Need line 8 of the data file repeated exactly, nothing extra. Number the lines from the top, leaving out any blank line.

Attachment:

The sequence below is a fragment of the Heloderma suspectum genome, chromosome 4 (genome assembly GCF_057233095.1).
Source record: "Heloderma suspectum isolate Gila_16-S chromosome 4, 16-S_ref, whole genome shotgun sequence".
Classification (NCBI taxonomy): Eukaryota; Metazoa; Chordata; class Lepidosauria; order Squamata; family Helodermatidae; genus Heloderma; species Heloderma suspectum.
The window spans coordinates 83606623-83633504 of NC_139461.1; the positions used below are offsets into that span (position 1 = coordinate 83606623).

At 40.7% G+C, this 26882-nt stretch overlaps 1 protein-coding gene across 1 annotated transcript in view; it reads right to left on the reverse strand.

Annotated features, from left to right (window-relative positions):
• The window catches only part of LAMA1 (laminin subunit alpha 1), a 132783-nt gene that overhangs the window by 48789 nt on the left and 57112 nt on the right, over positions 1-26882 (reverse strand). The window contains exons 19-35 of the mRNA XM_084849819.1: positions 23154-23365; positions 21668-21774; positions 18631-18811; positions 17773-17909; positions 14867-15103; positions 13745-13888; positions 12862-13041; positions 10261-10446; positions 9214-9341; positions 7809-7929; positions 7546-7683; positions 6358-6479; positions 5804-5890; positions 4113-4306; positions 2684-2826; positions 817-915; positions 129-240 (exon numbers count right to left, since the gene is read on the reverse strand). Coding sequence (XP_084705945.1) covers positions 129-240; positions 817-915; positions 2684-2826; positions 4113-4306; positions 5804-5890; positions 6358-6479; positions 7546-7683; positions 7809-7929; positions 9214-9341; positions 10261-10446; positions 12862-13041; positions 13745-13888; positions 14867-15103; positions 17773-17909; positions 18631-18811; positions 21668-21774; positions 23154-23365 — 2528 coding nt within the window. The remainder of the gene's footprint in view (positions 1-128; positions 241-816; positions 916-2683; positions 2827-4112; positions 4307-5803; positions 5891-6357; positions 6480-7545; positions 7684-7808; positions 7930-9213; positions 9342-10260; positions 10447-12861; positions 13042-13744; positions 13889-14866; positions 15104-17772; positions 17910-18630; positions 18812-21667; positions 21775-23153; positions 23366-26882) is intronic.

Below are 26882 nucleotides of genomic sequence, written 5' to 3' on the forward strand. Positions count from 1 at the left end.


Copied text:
Below are 26882 nucleotides of genomic sequence, written 5' to 3' on the forward strand. Positions count from 1 at the left end.